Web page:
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Taking Service to the Stratosphere: The Language of Service

Jun 19, 2012

Posted by

Ron Kaufman

Ron Kaufman is a popular keynote speaker and is the author of the New York Times bestseller Uplifting Service: The Proven Path to Delighting Your Customers Read more

Editor’s Note:  With service so much a part of our daily lives, both in and outside the workplace, why aren’t we doing it better? Ron Kaufman knows the answer to this question, and not only believes we can do it better, but shows us how through the twelve building blocks of service culture and the organizations already getting it right.

We are publishing these twelve tips in a series of four weekly articles (June 19, 26, July 3, 10).

The material in these articles, has been excerpted from Uplifting Service:  The Proven Path to Delighting Your Customers, Colleagues, and Everyone Else You Meet, a new book by Ron Kaufman.  The book is available at bookstores nationwide and all major online booksellers. (Evolve Publishing, 2012, ISBN: 978-09847625-5-2, $14.95, www.UpliftingService.com).

You step off the plane, weary from a long flight. As you walk through the terminal, you can’t believe your eyes. The airport is immaculate with walkways as wide as roadways and not a speck of litter anywhere. As you move deeper into the terminal, you see a butterfly garden, an outdoor swimming pool, playground equipment, a four-story slide, napping rooms, spa treatments, and entertainment venues including movie theaters and video-gaming stations. Airport employees eagerly greet you with smiles and ask how they can help.

Have you stumbled upon some air traveler’s mirage? Is this an illusion in the familiar airport desert of grim décor, stressed out passengers, rude counter agents, and crowded gate areas? No, this oasis of pleasure is what things are really like at Changi Airport in Singapore—and it can serve as the perfect illustration of what service can (and should) look like in our global economy.

Service is everywhere.  But there is a vast disconnect between the volume of service we need and the quality of service we are giving and receiving.  Businesses have turned a very simple human concept into a catastrophic cliché.  They remain blind to the fact that true service comes not from demands and dashboards, but from a basic human desire to take care of other people.

So how do you start your own uplifting service revolution? Start by putting these twelve building blocks of a service culture in place.  They provide the architecture to build a sustainable culture that delivers outstanding service every day.

1. Common Service Language. The whole domain of service suffers from weak clichés, poor distinctions, and inaccurate common sense. For example, “The customer is always right” is often wrong. “Oh, you want service?” an employee asks. “Well, you’ll have to talk to our service department.” Or, “You want something else or something different? That’s not our policy.” This is as true internally as it is with customers. “It’s not my job to make you happy,” says a manager. “Talk to human resources if you’ve got something to say.” An executive might even say, “It’s not personal. It’s just business.”

Using and promoting a Common Service Language is the first building block, because human beings create the world in which we live by using language. “We create meaning with language, and we can change our world by inventing or adopting new language. Your Common Service Language should be meaningful and attractive—a shared vocabulary to focus the attention and the actions of your team. It should clarify meaning, promote purpose, and align everyone’s intentions and objectives.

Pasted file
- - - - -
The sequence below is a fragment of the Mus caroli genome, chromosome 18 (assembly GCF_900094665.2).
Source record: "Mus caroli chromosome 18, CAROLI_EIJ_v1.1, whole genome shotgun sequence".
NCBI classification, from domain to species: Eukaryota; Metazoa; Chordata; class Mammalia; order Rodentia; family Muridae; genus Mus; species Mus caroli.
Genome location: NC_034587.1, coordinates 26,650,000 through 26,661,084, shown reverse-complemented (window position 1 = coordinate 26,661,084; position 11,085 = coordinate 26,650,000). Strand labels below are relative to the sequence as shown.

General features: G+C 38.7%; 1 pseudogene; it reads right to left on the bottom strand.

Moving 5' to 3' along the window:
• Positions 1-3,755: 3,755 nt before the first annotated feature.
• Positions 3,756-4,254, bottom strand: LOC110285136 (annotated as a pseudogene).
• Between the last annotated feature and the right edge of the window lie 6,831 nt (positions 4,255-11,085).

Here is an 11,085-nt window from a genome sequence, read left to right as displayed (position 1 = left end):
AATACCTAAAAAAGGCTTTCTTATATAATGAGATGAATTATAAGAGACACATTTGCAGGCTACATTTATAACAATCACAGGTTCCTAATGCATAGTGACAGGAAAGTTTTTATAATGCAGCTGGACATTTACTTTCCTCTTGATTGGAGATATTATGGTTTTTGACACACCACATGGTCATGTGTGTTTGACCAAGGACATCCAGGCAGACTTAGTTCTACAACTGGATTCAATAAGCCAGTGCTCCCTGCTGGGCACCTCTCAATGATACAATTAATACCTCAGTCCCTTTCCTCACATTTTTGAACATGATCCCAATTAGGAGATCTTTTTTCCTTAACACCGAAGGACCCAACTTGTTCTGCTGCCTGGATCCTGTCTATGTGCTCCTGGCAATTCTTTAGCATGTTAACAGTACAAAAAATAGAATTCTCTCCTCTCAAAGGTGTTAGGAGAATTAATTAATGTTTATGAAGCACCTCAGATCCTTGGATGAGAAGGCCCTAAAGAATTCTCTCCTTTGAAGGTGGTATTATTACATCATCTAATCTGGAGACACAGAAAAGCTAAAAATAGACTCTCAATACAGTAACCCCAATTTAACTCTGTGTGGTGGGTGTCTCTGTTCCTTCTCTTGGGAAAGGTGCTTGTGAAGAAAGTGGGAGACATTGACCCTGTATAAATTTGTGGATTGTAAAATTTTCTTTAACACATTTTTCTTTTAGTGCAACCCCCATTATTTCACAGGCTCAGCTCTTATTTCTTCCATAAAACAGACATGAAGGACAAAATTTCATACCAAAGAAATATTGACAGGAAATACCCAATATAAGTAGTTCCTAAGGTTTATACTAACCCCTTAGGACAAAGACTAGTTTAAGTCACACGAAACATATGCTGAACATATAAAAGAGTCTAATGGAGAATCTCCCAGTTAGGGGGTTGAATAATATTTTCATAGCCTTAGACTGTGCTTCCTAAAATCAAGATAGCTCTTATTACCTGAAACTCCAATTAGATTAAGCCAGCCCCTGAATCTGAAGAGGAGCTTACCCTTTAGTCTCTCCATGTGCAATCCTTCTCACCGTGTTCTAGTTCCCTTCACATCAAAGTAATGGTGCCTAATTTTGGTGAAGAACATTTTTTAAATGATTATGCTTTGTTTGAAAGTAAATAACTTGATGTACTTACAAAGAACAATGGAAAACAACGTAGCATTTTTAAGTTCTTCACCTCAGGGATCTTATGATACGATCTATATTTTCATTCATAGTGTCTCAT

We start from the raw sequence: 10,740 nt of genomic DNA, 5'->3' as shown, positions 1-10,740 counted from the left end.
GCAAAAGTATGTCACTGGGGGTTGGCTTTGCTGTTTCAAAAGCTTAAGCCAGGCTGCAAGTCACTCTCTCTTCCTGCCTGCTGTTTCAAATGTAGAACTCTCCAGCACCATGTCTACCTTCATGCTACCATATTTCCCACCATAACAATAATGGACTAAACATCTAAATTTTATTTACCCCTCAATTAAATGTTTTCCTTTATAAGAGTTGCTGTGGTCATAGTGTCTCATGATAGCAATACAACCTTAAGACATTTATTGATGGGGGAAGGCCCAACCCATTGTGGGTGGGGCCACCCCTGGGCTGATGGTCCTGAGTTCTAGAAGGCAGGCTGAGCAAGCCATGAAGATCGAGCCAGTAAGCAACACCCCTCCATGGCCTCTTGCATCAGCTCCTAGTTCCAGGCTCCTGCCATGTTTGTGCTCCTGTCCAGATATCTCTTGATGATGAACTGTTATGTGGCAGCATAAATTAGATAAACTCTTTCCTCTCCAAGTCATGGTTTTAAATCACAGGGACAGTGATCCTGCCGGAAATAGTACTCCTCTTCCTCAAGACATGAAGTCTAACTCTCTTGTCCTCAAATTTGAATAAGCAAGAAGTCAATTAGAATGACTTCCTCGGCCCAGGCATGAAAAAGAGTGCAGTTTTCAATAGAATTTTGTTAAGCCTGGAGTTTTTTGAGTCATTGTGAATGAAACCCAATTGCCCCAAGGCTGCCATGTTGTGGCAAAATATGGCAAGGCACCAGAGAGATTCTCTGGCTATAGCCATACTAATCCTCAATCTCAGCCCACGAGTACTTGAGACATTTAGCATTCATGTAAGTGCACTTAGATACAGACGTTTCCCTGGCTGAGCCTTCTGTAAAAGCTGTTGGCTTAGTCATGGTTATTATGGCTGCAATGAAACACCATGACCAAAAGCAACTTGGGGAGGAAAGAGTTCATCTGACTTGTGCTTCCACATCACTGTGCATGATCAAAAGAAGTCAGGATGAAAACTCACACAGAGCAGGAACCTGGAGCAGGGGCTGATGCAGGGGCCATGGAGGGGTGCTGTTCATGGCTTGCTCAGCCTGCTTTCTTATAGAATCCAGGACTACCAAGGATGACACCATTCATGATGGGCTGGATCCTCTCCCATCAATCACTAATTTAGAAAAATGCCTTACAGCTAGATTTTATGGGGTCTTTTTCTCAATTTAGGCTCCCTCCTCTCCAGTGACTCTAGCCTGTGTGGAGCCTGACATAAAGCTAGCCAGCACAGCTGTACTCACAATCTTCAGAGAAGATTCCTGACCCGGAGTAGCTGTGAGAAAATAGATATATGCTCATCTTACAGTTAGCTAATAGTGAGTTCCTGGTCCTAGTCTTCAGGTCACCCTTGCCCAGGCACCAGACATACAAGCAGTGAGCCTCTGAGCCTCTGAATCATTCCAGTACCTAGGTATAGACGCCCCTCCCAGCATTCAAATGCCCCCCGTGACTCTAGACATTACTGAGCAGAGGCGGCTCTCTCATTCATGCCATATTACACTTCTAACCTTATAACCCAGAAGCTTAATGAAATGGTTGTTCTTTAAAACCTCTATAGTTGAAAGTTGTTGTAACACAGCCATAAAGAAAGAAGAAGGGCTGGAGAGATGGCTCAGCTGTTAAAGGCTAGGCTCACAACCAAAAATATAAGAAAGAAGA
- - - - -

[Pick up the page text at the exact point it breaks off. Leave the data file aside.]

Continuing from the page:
2. Engaging Service Vision. “Many Partners, Many Missions, One Changi.” That’s the Engaging Service Vision that unites everyone who works at Singapore’s Changi Airport.  At Changi, a coffee shop worker can tell you the departure gate locations and the fastest ways to get there. Airline employees know where you can buy last-minute souvenirs.  Airport police can tell you how to find the post office and what time it opens.  At this remarkable gateway, everyone works together to create positive experiences every day.

That’s what Engaging Service Visions do—they unify and energize everyone in an organization.  They pose a possibility each person can understand and aim to achieve in his or her work, role, team, and organization.  It doesn’t matter whether you call this building block your service vision, mission, core value, guiding principle, credo, motto, slogan, saying, or tagline.  What matters is that your Engaging Service Vision is engaging.

3. Service Recruitment. Are you “Googley”? Are you able to “Create Fun and a Little Weirdness” at work? These important considerations are made during the hiring process at Google and Zappos, respectively. These companies know it is much easier to build a strong culture by hiring new people with the right attitude than to hire people for their skills alone and then try to align them around a common service vision.

Each new hire either makes your culture stronger or makes your challenge to build a great service culture a little harder.  The right people pull naturally in the right direction. While cultural misfits may be incredibly talented, well connected, or experienced in a specific area, their impact on the team can be confusing or downright disruptive.

Every new hire sends a message to everyone else.  “Either you are committed to your service culture and hire good people to prove it, or your commitment is shallow lip service only, and your next hire also proves it.

Next Installment, June 26:  Service Orientation, Communication, Recognition and Rewards.